The Court of Special Appeals determined that petitioner failed to preserve some of the issues for review because he only objected to two of the statements and did not move for a mistrial as to those issues at the end of closing arguments....The intermediate court then found that when an issue is not preserved, it must find that there was plain error in order to reverse the conviction. The court noted that plain error is invoked "only in instances which are compelling, extraordinary, exceptional, or fundamental to a fair trial."...In the intermediate court's opinion, each statement when considered in isolation, was not so harmful to the petitioner as to amount to plain error.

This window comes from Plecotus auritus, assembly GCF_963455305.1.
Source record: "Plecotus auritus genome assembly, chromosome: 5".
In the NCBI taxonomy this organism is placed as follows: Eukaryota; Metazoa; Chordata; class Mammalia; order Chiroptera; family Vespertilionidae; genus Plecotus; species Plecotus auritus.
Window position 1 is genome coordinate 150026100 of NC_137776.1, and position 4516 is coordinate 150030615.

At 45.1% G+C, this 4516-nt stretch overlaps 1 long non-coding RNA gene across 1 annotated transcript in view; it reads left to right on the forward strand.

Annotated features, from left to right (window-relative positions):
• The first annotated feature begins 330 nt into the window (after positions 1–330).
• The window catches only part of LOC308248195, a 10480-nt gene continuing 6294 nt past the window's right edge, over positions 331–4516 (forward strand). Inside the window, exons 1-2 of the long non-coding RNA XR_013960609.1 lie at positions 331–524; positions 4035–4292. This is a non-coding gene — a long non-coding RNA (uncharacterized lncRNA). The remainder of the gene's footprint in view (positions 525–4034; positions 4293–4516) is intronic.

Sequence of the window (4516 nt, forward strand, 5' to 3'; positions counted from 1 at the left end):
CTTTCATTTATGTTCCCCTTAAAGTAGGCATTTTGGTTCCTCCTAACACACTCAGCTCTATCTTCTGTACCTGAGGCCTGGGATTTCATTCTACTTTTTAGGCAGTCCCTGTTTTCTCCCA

That court erred in limiting a plain error issue to each inappropriate statement separately. Once error is determined during a “plain error” review, prejudice can only be determined by a consideration of the error in the context of the entire case including the cumulative effect of all errors on the ability of a jury to render a fair and impartial verdict in the context of the case.

In a concurring opinion, Judge Harrell agreed with the majority's result, but disagreed with its reasoning, noting:

I write separately because I am leery of the Majority opinion's approach to factoring into its closing argument "cumulative effect" analysis (Maj. op. at 589–606, 886 A.2d at 887–97) the unpreserved (and therefore waived) arguments as to the improprieties in the prosecutor's rebuttal arguments.